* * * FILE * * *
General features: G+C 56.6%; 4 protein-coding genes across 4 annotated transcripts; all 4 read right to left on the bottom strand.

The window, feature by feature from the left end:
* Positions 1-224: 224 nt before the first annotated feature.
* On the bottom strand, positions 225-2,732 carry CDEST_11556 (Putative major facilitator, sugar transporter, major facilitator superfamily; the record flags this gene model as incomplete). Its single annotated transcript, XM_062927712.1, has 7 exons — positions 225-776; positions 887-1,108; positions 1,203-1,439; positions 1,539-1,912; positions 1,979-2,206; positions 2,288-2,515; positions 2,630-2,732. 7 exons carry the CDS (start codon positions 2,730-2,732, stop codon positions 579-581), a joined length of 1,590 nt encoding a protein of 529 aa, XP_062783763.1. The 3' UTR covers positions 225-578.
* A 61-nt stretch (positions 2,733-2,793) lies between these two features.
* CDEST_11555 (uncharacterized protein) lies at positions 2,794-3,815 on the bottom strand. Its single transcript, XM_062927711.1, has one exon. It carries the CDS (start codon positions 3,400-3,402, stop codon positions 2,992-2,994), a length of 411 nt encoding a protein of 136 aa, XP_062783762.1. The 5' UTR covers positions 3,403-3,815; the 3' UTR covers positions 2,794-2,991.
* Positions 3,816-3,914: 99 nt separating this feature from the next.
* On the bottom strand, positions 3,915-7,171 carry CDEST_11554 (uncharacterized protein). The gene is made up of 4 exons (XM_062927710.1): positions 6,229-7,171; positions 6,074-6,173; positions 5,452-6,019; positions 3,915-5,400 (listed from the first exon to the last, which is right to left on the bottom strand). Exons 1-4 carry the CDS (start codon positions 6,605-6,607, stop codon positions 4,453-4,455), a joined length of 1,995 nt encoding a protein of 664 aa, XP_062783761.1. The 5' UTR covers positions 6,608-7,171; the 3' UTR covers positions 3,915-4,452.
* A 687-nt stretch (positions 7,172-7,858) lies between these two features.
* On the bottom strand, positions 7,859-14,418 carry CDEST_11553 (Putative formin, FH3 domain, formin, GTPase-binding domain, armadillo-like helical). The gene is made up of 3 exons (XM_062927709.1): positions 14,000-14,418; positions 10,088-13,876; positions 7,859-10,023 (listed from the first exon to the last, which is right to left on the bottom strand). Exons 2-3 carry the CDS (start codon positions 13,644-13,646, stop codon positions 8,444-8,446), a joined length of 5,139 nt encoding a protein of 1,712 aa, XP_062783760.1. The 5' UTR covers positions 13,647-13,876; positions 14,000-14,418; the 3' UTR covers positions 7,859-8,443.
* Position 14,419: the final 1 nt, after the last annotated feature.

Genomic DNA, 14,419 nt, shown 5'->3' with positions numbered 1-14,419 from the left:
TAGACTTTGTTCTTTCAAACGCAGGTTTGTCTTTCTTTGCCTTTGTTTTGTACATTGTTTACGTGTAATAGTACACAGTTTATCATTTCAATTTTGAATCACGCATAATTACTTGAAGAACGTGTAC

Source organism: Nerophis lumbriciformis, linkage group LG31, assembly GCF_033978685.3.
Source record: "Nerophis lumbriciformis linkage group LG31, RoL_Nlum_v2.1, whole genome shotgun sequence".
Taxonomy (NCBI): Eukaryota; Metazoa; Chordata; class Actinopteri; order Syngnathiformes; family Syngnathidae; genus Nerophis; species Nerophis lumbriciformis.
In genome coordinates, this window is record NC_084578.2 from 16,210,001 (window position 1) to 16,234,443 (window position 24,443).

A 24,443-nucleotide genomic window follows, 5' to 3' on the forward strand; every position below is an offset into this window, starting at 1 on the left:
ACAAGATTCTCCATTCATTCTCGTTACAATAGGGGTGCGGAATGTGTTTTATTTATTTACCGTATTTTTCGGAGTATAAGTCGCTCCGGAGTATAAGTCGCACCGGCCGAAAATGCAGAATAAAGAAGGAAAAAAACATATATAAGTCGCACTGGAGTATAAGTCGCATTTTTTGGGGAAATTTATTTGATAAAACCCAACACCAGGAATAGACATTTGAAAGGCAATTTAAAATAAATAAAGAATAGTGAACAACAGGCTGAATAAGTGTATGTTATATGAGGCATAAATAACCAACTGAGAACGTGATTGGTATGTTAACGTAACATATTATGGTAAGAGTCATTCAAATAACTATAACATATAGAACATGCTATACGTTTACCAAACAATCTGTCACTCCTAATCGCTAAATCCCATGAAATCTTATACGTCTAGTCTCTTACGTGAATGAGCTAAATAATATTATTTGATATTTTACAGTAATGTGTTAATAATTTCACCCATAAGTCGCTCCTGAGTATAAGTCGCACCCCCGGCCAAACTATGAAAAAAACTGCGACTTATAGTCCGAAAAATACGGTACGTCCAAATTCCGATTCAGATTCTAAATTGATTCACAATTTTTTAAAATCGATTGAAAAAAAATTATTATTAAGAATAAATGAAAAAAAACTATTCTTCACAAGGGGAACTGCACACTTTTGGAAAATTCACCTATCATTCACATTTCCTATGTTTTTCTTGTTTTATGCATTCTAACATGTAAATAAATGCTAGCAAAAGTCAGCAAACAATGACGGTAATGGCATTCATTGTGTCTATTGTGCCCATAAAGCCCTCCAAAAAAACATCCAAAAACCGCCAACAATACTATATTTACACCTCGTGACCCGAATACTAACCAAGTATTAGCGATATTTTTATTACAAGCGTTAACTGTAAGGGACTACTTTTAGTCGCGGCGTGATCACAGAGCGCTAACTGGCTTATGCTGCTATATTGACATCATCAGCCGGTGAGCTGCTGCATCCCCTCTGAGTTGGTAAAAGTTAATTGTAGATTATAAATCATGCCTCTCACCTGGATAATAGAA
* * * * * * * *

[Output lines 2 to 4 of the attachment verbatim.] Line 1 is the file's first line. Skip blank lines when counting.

The window, feature by feature from the left end:
* Positions 1-224: 224 nt before the first annotated feature.
* On the bottom strand, positions 225-2,732 carry CDEST_11556 (Putative major facilitator, sugar transporter, major facilitator superfamily; the record flags this gene model as incomplete). Its single annotated transcript, XM_062927712.1, has 7 exons — positions 225-776; positions 887-1,108; positions 1,203-1,439; positions 1,539-1,912; positions 1,979-2,206; positions 2,288-2,515; positions 2,630-2,732. 7 exons carry the CDS (start codon positions 2,730-2,732, stop codon positions 579-581), a joined length of 1,590 nt encoding a protein of 529 aa, XP_062783763.1. The 3' UTR covers positions 225-578.